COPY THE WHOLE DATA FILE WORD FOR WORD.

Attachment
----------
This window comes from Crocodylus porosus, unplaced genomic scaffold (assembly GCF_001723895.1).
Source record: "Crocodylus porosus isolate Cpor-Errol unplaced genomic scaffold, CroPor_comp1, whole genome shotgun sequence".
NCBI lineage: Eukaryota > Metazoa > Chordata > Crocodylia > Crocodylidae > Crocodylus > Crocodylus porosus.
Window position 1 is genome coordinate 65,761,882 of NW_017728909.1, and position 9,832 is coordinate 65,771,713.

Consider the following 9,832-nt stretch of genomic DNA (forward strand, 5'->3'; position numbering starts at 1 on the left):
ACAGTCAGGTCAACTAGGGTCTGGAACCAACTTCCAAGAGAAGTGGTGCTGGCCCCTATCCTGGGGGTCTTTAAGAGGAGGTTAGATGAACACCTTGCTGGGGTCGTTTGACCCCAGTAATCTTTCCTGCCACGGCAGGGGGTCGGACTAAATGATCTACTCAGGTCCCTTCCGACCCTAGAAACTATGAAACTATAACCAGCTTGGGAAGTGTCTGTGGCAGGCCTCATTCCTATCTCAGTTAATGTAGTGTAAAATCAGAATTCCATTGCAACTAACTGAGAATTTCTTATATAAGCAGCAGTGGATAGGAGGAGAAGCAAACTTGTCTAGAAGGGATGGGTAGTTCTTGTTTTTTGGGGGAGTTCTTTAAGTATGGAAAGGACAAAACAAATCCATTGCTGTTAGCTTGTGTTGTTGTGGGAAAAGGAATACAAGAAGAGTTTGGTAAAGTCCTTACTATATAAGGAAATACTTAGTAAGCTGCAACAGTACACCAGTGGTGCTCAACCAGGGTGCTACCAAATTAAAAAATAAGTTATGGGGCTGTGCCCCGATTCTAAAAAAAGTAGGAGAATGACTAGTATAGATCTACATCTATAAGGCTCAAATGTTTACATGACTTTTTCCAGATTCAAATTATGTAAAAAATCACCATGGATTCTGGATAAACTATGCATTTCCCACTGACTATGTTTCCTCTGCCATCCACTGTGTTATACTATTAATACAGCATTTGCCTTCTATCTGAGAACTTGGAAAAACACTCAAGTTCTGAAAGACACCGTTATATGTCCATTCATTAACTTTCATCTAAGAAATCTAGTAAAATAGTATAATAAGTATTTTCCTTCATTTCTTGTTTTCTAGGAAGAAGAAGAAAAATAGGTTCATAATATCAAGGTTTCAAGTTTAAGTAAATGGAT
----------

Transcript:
This window comes from Crocodylus porosus, unplaced genomic scaffold (assembly GCF_001723895.1).
Source record: "Crocodylus porosus isolate Cpor-Errol unplaced genomic scaffold, CroPor_comp1, whole genome shotgun sequence".
NCBI lineage: Eukaryota > Metazoa > Chordata > Crocodylia > Crocodylidae > Crocodylus > Crocodylus porosus.
Window position 1 is genome coordinate 65,761,882 of NW_017728909.1, and position 9,832 is coordinate 65,771,713.

Consider the following 9,832-nt stretch of genomic DNA (forward strand, 5'->3'; position numbering starts at 1 on the left):
ACAGTCAGGTCAACTAGGGTCTGGAACCAACTTCCAAGAGAAGTGGTGCTGGCCCCTATCCTGGGGGTCTTTAAGAGGAGGTTAGATGAACACCTTGCTGGGGTCGTTTGACCCCAGTAATCTTTCCTGCCACGGCAGGGGGTCGGACTAAATGATCTACTCAGGTCCCTTCCGACCCTAGAAACTATGAAACTATAACCAGCTTGGGAAGTGTCTGTGGCAGGCCTCATTCCTATCTCAGTTAATGTAGTGTAAAATCAGAATTCCATTGCAACTAACTGAGAATTTCTTATATAAGCAGCAGTGGATAGGAGGAGAAGCAAACTTGTCTAGAAGGGATGGGTAGTTCTTGTTTTTTGGGGGAGTTCTTTAAGTATGGAAAGGACAAAACAAATCCATTGCTGTTAGCTTGTGTTGTTGTGGGAAAAGGAATACAAGAAGAGTTTGGTAAAGTCCTTACTATATAAGGAAATACTTAGTAAGCTGCAACAGTACACCAGTGGTGCTCAACCAGGGTGCTACCAAATTAAAAAATAAGTTATGGGGCTGTGCCCCGATTCTAAAAAAAGTAGGAGAATGACTAGTATAGATCTACATCTATAAGGCTCAAATGTTTACATGACTTTTTCCAGATTCAAATTATGTAAAAAATCACCATGGATTCTGGATAAACTATGCATTTCCCACTGACTATGTTTCCTCTGCCATCCACTGTGTTATACTATTAATACAGCATTTGCCTTCTATCTGAGAACTTGGAAAAACACTCAAGTTCTGAAAGACACCGTTATATGTCCATTCATTAACTTTCATCTAAGAAATCTAGTAAAATAGTATAATAAGTATTTTCCTTCATTTCTTGTTTTCTAGGAAGAAGAAGAAAAATAGGTTCATAATATCAAGGTTTCAAGTTTAAGTAAATGGAT